SF Firefighters Meet With Mayor In Push For Fire Chief's Resignation
Updated On: Sep 26, 2014
An unprecedented meeting over San Francisco's Fire Chief ended Wednesday evening between the mayor and employees with the fire department. The groups are calling for the resignation of Fire Chief Joanne Hayes-White.
It has never happened before. The leaders representing various factions of the San Francisco Fire Department took a united stand late Wednesday afternoon as they walked into Mayor Ed Lee's office to deliver a letter they unanimously agreed to earlier this week, citing a "grave crisis of confidence in the direction and leadership of the current administration under Hayes-White."
"We had a very fruitful and frank discussion with the mayor. He heard all of our concerns he understands the gravity of the situation that the firefighters are facing," said Tom O'Connor, a spokesman for Local 798 Firefighters Union. "He understands that this is the first time that every single group in the San Francisco Fire Department has stood united and had one message."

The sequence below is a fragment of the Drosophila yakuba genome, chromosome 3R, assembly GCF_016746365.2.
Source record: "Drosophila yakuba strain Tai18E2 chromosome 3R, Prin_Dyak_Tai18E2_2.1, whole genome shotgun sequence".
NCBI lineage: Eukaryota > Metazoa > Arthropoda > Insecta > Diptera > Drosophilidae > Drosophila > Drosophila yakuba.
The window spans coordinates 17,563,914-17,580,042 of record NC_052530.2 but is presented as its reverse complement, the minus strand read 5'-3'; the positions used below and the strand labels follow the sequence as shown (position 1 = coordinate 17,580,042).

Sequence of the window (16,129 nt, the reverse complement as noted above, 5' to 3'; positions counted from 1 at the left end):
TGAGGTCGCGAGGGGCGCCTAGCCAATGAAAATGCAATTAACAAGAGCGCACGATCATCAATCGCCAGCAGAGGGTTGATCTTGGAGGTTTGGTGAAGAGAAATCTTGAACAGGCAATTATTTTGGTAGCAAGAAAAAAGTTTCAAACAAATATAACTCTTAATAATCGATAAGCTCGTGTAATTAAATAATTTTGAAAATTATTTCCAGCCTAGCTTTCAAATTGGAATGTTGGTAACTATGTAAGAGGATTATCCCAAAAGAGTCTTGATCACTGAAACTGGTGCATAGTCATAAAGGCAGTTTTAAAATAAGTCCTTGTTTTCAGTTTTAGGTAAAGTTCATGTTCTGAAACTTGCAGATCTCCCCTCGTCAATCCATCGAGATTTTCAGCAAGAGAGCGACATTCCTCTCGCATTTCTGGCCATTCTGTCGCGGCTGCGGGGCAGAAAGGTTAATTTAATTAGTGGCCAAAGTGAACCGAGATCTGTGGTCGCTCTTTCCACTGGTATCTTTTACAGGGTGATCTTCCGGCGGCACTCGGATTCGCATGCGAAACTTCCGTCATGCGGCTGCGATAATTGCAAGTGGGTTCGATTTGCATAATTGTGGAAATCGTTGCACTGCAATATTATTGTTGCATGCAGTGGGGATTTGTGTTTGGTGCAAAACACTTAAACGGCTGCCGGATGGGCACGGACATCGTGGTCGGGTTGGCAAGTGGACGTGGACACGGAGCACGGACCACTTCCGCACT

Union leaders say the department is failing to meet its most basic mission of public safety, citing a shortage of ambulances and long wait times for an emergency medical response.
The chief says progress is being made with the addition of 35 EMTs on the streets since August.
ABC7 News caught up with Hayes-White heading into a meeting dealing with that very issue.
"We have work to do to rebuild the department after five consecutive years of reductions," Hayes-White said.
She wrote a letter last night to her 1,500 member department saying.
"I have moved this department forward and saying the attempt to force her out is an unfortunate distraction to the real issues," Hayes-White wrote.
Hayes-White said she will still lead with confidence and with support from the Mayor's office, despite some members of her department's resolution to have her removed.
The ultimate fate of the fire chief lies in the hands of the five member fire commission under a legal opinion by the city attorney's office. The commission may remove the chief on its own. The mayor can recommend removal, and the commission would have 30 days to respond to that request. They have a regularly scheduled meeting Thursday.